The ending of the story plays out well, leaving room for the franchise possibilities and also delivering a decent ending to the story you've just been watching. There's more however, and since the film has been doing such a good job of building these characters through the action and the story, it also gives us some strong payoffs for a few of them, giving us ends to some of their own story arcs.
It's nicely done and really does add to the feel of the film being much more than the action. It also shows us right to the very end how strong the writing is in the film and how committed to bringing through the complete story Slyvain White and his team were.
The picture is bold and strong, filled with bright and unusual colours that bring the feel of the comic book to the screen and with the strong lighting and cinematography we get an excellent picture for DVD which upscales well.
Dolby Digital 5.1
There are some great musical tracks through the film that power home scenes and sequences, and one of them is the two scenes with Jensen entering and exiting the office block. Perfect. The audio track itself is very strong and matches the strength of the colouring and the cinematography, bold just when it's needed. There's plenty use of the rear speakers and the movement of sound, and the audio explodes just when needed. It's quite a strong audio track that works well with a home cinema system.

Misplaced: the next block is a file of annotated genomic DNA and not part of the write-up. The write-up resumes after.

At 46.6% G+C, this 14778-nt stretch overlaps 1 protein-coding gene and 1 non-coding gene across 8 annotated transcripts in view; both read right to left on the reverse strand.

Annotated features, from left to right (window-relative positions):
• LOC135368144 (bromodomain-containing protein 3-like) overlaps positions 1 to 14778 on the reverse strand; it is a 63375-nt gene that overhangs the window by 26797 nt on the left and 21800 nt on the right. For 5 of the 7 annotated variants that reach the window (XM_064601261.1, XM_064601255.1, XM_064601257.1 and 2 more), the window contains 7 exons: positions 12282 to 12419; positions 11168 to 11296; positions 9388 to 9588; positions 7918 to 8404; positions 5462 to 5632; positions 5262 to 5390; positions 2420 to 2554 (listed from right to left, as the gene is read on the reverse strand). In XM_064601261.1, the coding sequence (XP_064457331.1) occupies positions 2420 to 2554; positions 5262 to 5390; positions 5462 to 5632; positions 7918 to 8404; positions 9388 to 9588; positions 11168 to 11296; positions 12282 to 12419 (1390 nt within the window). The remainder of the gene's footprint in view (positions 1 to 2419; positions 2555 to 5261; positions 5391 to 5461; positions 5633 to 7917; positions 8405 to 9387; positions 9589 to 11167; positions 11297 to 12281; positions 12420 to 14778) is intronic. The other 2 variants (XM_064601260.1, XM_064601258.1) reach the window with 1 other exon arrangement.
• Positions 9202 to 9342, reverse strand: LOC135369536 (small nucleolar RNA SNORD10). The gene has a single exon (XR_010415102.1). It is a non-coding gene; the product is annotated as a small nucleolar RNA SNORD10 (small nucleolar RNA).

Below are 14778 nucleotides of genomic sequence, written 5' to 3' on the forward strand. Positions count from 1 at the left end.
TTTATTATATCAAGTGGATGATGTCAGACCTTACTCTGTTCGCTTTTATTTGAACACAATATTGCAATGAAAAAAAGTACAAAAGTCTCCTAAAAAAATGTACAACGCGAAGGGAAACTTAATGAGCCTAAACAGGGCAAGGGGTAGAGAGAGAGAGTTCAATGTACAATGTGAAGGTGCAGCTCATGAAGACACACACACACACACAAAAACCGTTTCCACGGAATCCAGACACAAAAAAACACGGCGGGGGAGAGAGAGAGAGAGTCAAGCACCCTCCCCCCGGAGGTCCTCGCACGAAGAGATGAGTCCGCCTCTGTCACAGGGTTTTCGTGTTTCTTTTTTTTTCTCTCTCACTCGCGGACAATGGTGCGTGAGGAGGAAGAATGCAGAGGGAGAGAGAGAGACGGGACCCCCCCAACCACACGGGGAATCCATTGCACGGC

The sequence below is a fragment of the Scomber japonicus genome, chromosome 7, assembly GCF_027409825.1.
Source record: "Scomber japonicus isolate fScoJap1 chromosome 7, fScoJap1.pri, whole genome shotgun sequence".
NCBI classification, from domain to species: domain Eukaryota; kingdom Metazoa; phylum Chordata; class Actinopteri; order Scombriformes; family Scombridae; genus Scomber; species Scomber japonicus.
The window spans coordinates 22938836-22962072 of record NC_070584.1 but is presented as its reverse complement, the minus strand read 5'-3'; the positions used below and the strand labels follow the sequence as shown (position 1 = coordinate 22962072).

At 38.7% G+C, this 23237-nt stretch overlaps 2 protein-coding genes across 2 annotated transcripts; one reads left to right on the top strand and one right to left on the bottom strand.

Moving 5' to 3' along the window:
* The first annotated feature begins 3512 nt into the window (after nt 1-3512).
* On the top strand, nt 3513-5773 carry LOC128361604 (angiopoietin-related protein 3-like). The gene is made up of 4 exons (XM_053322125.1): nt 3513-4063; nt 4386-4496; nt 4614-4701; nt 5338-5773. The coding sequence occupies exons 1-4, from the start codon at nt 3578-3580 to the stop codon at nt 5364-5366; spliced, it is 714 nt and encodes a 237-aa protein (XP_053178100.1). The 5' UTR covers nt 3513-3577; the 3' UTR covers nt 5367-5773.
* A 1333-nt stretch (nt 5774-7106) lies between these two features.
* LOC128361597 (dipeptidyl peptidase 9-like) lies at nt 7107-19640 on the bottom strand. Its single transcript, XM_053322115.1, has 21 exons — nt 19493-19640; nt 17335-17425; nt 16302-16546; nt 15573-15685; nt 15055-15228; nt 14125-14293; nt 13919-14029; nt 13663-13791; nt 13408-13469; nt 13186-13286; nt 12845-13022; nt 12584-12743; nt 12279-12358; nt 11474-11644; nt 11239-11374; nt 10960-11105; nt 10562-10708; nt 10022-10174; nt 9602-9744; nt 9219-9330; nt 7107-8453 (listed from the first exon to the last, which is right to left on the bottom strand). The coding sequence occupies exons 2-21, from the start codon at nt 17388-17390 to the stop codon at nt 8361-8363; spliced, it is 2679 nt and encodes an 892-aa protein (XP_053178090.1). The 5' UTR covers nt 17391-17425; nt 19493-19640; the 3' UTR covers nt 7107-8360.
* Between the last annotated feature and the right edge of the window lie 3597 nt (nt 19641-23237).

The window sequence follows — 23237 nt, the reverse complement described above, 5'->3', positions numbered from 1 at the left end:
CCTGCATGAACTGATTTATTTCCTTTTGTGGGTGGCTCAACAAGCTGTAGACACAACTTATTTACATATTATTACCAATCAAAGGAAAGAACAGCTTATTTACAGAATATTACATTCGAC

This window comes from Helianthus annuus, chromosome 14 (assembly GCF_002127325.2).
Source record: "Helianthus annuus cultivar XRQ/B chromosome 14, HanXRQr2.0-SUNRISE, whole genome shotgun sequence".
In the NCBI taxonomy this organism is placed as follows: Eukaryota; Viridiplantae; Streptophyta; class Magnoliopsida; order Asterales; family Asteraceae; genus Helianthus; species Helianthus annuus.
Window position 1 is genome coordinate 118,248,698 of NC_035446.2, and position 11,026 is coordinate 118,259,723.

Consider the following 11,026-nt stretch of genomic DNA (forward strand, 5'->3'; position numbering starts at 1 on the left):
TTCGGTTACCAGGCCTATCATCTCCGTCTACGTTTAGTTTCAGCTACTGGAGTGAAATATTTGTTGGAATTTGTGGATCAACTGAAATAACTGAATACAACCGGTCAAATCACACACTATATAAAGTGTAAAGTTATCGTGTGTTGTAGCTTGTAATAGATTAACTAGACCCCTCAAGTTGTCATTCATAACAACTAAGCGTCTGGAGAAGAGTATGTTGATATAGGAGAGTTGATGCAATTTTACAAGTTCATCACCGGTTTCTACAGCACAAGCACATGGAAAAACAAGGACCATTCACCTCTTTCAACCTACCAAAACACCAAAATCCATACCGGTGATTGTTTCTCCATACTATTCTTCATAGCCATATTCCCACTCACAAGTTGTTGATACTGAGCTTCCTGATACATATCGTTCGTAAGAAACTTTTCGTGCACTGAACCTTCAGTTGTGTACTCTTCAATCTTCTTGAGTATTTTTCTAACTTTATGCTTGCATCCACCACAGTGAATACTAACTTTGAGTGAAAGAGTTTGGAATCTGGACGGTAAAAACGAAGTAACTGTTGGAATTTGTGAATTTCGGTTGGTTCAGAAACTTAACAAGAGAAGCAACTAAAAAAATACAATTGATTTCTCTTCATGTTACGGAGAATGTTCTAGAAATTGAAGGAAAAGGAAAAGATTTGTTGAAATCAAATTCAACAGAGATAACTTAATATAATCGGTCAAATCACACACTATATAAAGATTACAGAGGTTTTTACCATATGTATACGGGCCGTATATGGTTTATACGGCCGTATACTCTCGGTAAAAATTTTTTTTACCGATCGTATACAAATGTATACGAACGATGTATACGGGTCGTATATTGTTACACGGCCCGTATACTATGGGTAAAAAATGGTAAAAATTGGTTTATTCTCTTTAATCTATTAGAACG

Audio Commentary with Andy Diggle and Jock; Zoe and the Losers; Action Style Story Telling; Band of Buddies: Ops Training; Band of Buddies: Transforming Puerto Rico; Band of Buddies: Going Deep into the Action; Deleted Scene
Audio Commentary with Andy Diggle and Jock:
It's great that Andy Diggle and Jock, the creators of the comic book, provide us with an audio commentary, and they do hint that this may only be in the UK. However I would really have liked to have had a second commentary from the cast because it does seem as though they really enjoyed playing their characters and the film, and it would also have been great to have heard from the director too. However for fans, the comic book original commentary is a bonus.